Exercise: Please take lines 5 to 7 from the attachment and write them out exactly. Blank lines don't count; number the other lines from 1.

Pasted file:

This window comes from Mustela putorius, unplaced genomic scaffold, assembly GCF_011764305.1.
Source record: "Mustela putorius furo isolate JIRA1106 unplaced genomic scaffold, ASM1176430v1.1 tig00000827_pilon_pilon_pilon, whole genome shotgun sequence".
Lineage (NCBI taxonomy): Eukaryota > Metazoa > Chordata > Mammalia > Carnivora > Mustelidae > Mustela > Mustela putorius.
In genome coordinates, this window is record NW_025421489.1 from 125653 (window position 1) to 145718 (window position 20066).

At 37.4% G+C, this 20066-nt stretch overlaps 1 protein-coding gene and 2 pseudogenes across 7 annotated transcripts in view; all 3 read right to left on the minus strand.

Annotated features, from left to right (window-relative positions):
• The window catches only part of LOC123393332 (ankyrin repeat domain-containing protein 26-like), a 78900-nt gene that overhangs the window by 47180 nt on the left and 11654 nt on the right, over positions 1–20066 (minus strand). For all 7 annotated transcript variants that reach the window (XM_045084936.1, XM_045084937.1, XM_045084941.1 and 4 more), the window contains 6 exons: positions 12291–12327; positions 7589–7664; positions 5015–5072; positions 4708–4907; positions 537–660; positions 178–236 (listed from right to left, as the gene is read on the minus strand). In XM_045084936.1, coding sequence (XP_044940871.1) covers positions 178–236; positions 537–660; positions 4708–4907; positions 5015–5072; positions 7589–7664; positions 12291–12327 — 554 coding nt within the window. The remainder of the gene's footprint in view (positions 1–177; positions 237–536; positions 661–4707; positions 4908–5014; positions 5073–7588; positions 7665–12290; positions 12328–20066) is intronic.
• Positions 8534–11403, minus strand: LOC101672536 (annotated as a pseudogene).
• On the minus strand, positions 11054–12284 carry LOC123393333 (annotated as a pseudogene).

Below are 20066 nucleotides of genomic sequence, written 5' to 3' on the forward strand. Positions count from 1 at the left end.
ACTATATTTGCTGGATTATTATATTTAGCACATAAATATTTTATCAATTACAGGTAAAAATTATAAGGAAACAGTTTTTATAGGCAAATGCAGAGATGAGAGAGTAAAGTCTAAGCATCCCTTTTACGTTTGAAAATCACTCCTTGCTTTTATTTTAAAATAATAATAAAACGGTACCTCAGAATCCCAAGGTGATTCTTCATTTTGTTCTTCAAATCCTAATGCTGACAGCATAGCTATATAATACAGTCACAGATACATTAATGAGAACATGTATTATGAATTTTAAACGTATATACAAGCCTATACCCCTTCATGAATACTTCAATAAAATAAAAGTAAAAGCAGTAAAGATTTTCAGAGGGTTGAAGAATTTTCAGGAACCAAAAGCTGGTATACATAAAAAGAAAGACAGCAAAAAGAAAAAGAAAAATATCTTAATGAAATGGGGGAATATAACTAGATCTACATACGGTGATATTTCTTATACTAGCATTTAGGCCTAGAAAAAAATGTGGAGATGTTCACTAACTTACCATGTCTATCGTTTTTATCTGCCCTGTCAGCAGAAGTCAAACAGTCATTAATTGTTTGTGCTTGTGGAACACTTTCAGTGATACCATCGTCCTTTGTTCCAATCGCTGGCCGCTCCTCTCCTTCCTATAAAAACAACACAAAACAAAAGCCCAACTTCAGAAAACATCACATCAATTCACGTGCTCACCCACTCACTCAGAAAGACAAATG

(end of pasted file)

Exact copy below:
At 37.4% G+C, this 20066-nt stretch overlaps 1 protein-coding gene and 2 pseudogenes across 7 annotated transcripts in view; all 3 read right to left on the minus strand.

Annotated features, from left to right (window-relative positions):
• The window catches only part of LOC123393332 (ankyrin repeat domain-containing protein 26-like), a 78900-nt gene that overhangs the window by 47180 nt on the left and 11654 nt on the right, over positions 1–20066 (minus strand). For all 7 annotated transcript variants that reach the window (XM_045084936.1, XM_045084937.1, XM_045084941.1 and 4 more), the window contains 6 exons: positions 12291–12327; positions 7589–7664; positions 5015–5072; positions 4708–4907; positions 537–660; positions 178–236 (listed from right to left, as the gene is read on the minus strand). In XM_045084936.1, coding sequence (XP_044940871.1) covers positions 178–236; positions 537–660; positions 4708–4907; positions 5015–5072; positions 7589–7664; positions 12291–12327 — 554 coding nt within the window. The remainder of the gene's footprint in view (positions 1–177; positions 237–536; positions 661–4707; positions 4908–5014; positions 5073–7588; positions 7665–12290; positions 12328–20066) is intronic.